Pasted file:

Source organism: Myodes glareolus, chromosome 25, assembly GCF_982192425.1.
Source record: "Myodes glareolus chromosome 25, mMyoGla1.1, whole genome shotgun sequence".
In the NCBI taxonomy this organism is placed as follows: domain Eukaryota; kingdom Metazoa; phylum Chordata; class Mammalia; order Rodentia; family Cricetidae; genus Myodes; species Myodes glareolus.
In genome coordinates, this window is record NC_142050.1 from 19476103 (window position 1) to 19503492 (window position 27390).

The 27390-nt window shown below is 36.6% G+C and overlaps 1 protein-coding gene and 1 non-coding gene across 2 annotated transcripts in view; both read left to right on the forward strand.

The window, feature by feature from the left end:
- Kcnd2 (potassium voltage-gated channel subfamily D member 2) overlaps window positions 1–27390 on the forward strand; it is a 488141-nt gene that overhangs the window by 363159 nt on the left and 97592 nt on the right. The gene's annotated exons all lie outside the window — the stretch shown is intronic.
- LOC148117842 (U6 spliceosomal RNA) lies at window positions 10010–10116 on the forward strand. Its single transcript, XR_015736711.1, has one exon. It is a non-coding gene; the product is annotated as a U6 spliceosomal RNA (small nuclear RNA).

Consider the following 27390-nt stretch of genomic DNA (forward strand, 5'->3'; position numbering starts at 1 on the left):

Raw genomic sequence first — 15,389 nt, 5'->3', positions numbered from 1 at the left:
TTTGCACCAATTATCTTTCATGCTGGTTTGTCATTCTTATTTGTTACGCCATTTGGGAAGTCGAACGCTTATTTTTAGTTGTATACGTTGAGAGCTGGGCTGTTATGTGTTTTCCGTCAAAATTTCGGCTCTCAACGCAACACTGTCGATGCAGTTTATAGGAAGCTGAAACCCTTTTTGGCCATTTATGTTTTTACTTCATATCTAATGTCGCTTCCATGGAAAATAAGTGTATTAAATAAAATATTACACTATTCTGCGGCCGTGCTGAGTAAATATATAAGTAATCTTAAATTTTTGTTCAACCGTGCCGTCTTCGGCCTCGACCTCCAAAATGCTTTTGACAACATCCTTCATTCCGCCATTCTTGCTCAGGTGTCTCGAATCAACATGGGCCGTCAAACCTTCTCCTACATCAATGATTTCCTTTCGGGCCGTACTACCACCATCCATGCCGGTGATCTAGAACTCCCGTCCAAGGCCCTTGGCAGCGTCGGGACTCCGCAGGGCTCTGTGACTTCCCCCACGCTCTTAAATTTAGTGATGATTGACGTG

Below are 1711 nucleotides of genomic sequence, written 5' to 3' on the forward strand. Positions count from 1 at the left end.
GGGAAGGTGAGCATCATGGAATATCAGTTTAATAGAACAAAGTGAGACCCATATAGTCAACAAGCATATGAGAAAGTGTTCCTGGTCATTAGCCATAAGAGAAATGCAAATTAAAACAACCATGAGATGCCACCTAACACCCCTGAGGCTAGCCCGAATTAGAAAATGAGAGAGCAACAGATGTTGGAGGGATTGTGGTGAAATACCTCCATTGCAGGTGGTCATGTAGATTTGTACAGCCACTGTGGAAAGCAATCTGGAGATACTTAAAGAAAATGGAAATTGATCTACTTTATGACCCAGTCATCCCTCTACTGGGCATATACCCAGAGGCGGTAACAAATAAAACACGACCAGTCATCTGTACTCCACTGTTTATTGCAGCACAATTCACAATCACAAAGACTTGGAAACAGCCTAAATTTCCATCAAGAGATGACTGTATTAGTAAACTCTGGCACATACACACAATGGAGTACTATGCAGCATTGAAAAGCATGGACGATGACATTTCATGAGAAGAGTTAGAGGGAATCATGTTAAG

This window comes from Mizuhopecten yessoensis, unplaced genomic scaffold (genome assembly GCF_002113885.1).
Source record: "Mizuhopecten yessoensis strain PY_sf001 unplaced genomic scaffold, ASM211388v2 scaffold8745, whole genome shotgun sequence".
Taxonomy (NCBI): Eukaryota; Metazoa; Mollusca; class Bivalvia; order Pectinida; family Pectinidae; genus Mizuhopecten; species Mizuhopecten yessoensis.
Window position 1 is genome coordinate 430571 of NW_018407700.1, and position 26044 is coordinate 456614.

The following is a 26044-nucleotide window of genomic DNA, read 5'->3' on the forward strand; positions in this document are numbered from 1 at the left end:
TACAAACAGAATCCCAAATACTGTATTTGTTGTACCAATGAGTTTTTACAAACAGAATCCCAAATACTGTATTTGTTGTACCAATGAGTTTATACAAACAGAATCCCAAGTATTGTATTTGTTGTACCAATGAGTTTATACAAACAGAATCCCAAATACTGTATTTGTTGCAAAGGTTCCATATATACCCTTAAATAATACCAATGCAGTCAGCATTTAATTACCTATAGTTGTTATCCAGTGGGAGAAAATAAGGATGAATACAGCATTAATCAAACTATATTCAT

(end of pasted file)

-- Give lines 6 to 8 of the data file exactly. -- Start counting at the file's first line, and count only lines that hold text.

The window, feature by feature from the left end:
- Kcnd2 (potassium voltage-gated channel subfamily D member 2) overlaps window positions 1–27390 on the forward strand; it is a 488141-nt gene that overhangs the window by 363159 nt on the left and 97592 nt on the right. The gene's annotated exons all lie outside the window — the stretch shown is intronic.
- LOC148117842 (U6 spliceosomal RNA) lies at window positions 10010–10116 on the forward strand. Its single transcript, XR_015736711.1, has one exon. It is a non-coding gene; the product is annotated as a U6 spliceosomal RNA (small nuclear RNA).